Entries from Ecuador
January 16, 2018
This morning we woke with the sun and glanced out the window of our hotel room expecting a continuation of yesterday’s deluge. We were pleasantly surprised to find the streets of Quito damp but no active precipitation. Optimistic for the day’s objective, Cerro Fuya Fuya (13,998), the team rallied in the lobby of Hotel Mercure at 7:30 ready to load the bus. Some severe rush-hour traffic delayed the bus about an hour and a half so the team took the unexpected opportunity to indulge in one to seven of Hotel Mercure’s incredible chocolate filled croissants.
By 9:00 the bus was loaded and we embarked on the three hour drive to Fuya Fuya. We arrived safe and sound at the azure blue Lake Mojanda, the trailhead for Fuya Fuya. We were pleasantly surprised to find the summit out of the clouds. Eager to take stretch their legs and take advantage of the weather window the team set out at a good clip.
About 20 minutes in we stopped to rest before initiating the patented Knoff acclimatization strategy, about 5 to 10 minutes of all-out effort up a steep section to raise the heart rate and let the body know it’s time to make some red blood cells. The team kick-started their engines with some pressure breaths then launched following the superhuman pace of our local guide, Peter. Panting and hearts pounding the team crested the hill and we gave them the exciting news that they wouldn’t have to do that again for the rest of the trip.
We cruised the rest of the way through the alpine meadows and up a short pick scramble to the summit at a casual pace. The team arrived in style and were rewarded with gorgeous views of the crater lake and surrounding ridge-line.
The descent to the bus was quite direct and steep through the muddy meadows and the team quickly learned that the summit is really only the halfway point. The team managed the slippery terrain in style only sustaining a few muddy backsides which the bus driver made sure we acknowledged and toweled off before embarking.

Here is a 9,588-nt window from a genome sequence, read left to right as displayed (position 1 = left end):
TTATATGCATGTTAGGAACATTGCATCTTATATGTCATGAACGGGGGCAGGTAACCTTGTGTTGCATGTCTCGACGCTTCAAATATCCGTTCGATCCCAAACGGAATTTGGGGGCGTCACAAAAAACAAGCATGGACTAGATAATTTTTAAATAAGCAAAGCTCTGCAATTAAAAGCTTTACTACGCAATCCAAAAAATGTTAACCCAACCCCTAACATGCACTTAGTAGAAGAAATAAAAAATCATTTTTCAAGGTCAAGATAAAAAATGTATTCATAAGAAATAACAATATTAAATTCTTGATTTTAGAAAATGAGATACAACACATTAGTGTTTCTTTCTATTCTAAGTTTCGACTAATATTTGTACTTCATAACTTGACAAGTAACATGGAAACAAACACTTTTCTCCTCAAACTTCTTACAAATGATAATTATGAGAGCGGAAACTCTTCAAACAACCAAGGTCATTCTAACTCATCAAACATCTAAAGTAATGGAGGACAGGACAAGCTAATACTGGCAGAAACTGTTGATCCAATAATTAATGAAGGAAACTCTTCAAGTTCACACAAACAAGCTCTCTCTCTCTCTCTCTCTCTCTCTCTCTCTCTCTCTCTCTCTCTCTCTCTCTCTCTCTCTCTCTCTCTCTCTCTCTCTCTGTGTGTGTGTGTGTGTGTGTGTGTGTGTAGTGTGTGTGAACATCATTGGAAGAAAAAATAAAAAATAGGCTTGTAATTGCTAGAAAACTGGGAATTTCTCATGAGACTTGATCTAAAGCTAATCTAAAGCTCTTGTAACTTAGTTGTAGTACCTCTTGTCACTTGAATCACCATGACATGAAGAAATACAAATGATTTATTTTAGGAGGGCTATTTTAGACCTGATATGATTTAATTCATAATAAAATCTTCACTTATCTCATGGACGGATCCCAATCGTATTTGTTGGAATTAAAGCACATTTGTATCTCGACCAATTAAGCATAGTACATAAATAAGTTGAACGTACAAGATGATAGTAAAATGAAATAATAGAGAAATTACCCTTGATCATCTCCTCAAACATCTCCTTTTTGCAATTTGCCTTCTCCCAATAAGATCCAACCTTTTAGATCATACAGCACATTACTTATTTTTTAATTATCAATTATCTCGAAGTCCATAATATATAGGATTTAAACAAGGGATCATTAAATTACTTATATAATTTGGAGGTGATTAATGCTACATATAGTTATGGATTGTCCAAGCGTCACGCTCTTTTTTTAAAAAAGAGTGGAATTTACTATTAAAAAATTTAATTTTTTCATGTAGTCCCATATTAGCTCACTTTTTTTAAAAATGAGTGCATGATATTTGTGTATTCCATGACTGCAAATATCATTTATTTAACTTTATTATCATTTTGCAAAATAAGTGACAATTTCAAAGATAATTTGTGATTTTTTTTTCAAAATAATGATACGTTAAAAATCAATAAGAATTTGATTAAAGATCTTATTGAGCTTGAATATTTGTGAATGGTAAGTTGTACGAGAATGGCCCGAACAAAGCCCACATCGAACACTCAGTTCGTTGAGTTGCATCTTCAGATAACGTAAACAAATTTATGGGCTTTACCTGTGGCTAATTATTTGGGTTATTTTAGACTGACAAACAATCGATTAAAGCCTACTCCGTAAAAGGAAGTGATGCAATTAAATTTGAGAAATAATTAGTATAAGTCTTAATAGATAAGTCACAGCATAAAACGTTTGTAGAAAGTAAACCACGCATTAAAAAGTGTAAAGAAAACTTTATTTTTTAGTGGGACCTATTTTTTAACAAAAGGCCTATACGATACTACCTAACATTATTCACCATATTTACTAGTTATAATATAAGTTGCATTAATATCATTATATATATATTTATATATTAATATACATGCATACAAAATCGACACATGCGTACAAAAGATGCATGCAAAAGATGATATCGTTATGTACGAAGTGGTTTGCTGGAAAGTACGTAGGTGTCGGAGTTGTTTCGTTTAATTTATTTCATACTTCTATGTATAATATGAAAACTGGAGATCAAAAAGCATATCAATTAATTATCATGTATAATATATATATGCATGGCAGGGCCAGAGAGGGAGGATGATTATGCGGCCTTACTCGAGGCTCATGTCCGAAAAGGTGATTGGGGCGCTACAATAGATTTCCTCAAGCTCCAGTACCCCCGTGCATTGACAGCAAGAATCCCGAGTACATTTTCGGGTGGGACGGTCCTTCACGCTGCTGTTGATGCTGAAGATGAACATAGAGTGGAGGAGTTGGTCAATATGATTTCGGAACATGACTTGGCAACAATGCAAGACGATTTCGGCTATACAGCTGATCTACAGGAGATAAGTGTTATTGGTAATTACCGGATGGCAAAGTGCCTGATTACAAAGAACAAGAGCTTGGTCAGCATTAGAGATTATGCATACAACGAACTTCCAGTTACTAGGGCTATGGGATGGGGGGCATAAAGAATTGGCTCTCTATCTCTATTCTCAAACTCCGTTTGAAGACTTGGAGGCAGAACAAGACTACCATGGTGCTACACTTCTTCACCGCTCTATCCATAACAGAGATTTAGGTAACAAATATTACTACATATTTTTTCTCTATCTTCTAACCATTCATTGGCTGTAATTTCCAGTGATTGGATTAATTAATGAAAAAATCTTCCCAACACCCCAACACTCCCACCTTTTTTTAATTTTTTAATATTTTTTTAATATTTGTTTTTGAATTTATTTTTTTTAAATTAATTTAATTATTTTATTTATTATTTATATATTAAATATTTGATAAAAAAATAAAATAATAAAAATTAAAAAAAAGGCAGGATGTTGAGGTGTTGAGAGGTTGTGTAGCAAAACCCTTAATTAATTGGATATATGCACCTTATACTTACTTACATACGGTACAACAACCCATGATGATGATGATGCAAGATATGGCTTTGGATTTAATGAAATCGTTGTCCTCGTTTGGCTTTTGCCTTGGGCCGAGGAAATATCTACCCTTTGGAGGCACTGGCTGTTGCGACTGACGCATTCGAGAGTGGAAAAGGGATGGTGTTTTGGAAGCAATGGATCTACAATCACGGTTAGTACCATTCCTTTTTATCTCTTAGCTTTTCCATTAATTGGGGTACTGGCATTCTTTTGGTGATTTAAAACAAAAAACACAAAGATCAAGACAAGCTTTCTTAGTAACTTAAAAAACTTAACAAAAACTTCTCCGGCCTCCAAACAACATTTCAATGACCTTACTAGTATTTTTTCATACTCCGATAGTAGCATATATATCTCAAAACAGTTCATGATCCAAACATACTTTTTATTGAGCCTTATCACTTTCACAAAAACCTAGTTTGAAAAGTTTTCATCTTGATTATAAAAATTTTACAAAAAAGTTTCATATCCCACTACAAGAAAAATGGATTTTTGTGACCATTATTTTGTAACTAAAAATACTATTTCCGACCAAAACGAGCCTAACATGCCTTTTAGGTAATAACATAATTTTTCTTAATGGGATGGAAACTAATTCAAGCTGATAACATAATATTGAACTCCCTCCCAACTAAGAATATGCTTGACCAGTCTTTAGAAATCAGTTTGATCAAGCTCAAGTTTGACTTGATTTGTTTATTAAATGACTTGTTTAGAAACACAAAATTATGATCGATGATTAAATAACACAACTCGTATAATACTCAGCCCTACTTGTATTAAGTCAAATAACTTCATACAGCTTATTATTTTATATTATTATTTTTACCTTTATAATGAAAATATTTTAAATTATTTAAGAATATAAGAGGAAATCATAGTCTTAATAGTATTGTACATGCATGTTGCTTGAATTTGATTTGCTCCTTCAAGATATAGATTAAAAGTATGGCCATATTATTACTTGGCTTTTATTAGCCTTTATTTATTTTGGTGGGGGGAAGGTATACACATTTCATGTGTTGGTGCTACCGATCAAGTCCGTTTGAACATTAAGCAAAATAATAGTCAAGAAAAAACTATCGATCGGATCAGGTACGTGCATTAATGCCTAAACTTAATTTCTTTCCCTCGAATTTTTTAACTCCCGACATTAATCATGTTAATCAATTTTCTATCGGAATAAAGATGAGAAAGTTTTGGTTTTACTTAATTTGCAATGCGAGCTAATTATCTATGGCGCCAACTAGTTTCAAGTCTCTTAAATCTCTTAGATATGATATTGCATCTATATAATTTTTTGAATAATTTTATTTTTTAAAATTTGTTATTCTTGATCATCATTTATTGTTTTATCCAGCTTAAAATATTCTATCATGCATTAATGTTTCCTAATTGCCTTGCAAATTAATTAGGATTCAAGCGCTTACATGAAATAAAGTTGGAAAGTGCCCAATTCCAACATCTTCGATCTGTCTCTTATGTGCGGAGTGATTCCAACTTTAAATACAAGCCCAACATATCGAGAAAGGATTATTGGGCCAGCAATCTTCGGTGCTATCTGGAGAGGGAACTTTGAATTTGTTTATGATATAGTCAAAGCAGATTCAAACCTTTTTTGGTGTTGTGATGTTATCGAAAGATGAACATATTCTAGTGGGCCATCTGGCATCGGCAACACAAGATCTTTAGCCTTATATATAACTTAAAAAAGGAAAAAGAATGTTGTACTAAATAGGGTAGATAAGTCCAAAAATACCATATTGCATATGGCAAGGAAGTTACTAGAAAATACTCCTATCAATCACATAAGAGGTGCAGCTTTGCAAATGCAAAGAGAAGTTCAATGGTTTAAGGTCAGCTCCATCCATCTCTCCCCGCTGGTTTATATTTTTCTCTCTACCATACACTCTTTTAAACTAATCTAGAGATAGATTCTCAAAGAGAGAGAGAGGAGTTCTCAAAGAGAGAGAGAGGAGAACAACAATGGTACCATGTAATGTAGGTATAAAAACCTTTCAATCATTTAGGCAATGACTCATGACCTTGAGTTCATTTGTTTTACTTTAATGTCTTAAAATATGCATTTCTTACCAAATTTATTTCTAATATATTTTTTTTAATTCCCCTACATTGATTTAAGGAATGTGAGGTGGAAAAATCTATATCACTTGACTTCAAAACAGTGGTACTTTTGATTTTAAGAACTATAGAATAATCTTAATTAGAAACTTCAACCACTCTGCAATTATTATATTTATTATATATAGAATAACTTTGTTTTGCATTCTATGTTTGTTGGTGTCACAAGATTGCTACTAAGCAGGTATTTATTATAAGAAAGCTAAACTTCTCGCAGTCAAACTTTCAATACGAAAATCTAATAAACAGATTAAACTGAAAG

We are currently enjoying the day’s true summit of beers and good conversation as we settle in to the beautiful Casa La Sol for the evening.
Tomorrow will take us up the rugged mountain roads to the base of the equatorial behemoth, Cayambe and the start of our first big objective of the trip.
RMI Guide Jordan Cargill Signing off for the night.
éclair! Trichez-vous sur les barres de datte?
Posted by: Thunder Goat on 1/16/2018 at 8:44 pm
Prayers for a safe and successful trip! Let the sunshine continue!
Posted by: Jane Knoff on 1/16/2018 at 5:37 pm
Today we got wet!
The city tour is over, the team is gathered and the mountain was calling. On any other day a group of motivated hikers would look out the window, see falling rain and decide its not a good idea to stick with the plan. When that same team is on a schedule though, we gotta go when the bus arrives.
After a nice caffeine-laden breakfast, a short introduction to our local guide Peter, and some quick sneaking of the great chocolate croissants into our lunch sacks from the bakery, we were on our way to 15,700’ Rucu Pinchincha, a active volcano only ten minutes from our hotel in downtown Quito. Form the get go rain splattered the windows. We knew things could get interesting but we didn’t know how much.
After unloading from the van, a quick walk landed us at the ticket office of the gondola we planned to take form 10,000’ to 13,000’. The ride was uneventful with dense fog obscuring any views on the way up. Once at the top of the gondola we took refuge inside a building and put on our Gore-Tex for what looked like a rainy start. It was…...
Two minutes after beginning our initial walk, we turned around and headed back to shelter as the rain was too much. We decided to wait it out for twenty minutes which paid off because the rain let up and we made our move.
We got one good hour of walking in making it to the elevation of 14,700 feet before the rain and terrain turned us around.